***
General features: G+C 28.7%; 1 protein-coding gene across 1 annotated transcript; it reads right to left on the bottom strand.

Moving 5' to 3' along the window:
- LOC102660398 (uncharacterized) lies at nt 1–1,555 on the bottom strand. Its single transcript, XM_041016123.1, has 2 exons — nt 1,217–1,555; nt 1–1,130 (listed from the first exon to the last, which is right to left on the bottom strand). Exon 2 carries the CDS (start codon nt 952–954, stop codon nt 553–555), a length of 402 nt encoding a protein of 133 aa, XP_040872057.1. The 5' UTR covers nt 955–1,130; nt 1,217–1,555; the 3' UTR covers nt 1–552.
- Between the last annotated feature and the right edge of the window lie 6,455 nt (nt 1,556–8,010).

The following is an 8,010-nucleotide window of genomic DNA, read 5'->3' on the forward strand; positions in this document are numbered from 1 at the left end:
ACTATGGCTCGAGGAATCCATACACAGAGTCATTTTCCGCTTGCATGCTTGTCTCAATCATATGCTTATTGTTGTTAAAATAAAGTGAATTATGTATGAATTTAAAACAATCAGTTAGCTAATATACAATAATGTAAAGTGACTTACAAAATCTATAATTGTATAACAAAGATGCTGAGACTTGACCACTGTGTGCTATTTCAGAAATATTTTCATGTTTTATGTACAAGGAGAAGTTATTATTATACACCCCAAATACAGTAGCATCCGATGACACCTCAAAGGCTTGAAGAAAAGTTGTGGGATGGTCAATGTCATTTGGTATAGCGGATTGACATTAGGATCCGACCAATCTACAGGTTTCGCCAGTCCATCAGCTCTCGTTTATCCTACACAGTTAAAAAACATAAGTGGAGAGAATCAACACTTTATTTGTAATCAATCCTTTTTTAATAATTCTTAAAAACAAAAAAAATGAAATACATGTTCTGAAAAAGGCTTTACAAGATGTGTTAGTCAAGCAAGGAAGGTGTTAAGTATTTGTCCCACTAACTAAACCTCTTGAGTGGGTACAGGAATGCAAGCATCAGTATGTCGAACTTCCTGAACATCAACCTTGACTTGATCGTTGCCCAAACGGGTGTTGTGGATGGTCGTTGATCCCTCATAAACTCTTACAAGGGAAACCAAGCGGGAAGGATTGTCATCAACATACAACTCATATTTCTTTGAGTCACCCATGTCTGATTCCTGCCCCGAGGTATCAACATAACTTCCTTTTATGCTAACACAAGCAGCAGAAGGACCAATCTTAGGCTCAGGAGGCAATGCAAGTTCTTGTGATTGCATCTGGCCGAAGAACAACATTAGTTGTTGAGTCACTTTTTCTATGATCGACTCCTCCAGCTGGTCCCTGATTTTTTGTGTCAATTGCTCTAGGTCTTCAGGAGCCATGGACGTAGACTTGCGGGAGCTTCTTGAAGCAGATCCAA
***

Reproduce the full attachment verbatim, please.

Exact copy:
General features: G+C 28.7%; 1 protein-coding gene across 1 annotated transcript; it reads right to left on the bottom strand.

Moving 5' to 3' along the window:
- LOC102660398 (uncharacterized) lies at nt 1–1,555 on the bottom strand. Its single transcript, XM_041016123.1, has 2 exons — nt 1,217–1,555; nt 1–1,130 (listed from the first exon to the last, which is right to left on the bottom strand). Exon 2 carries the CDS (start codon nt 952–954, stop codon nt 553–555), a length of 402 nt encoding a protein of 133 aa, XP_040872057.1. The 5' UTR covers nt 955–1,130; nt 1,217–1,555; the 3' UTR covers nt 1–552.
- Between the last annotated feature and the right edge of the window lie 6,455 nt (nt 1,556–8,010).

The following is an 8,010-nucleotide window of genomic DNA, read 5'->3' on the forward strand; positions in this document are numbered from 1 at the left end:
ACTATGGCTCGAGGAATCCATACACAGAGTCATTTTCCGCTTGCATGCTTGTCTCAATCATATGCTTATTGTTGTTAAAATAAAGTGAATTATGTATGAATTTAAAACAATCAGTTAGCTAATATACAATAATGTAAAGTGACTTACAAAATCTATAATTGTATAACAAAGATGCTGAGACTTGACCACTGTGTGCTATTTCAGAAATATTTTCATGTTTTATGTACAAGGAGAAGTTATTATTATACACCCCAAATACAGTAGCATCCGATGACACCTCAAAGGCTTGAAGAAAAGTTGTGGGATGGTCAATGTCATTTGGTATAGCGGATTGACATTAGGATCCGACCAATCTACAGGTTTCGCCAGTCCATCAGCTCTCGTTTATCCTACACAGTTAAAAAACATAAGTGGAGAGAATCAACACTTTATTTGTAATCAATCCTTTTTTAATAATTCTTAAAAACAAAAAAAATGAAATACATGTTCTGAAAAAGGCTTTACAAGATGTGTTAGTCAAGCAAGGAAGGTGTTAAGTATTTGTCCCACTAACTAAACCTCTTGAGTGGGTACAGGAATGCAAGCATCAGTATGTCGAACTTCCTGAACATCAACCTTGACTTGATCGTTGCCCAAACGGGTGTTGTGGATGGTCGTTGATCCCTCATAAACTCTTACAAGGGAAACCAAGCGGGAAGGATTGTCATCAACATACAACTCATATTTCTTTGAGTCACCCATGTCTGATTCCTGCCCCGAGGTATCAACATAACTTCCTTTTATGCTAACACAAGCAGCAGAAGGACCAATCTTAGGCTCAGGAGGCAATGCAAGTTCTTGTGATTGCATCTGGCCGAAGAACAACATTAGTTGTTGAGTCACTTTTTCTATGATCGACTCCTCCAGCTGGTCCCTGATTTTTTGTGTCAATTGCTCTAGGTCTTCAGGAGCCATGGACGTAGACTTGCGGGAGCTTCTTGAAGCAGATCCAA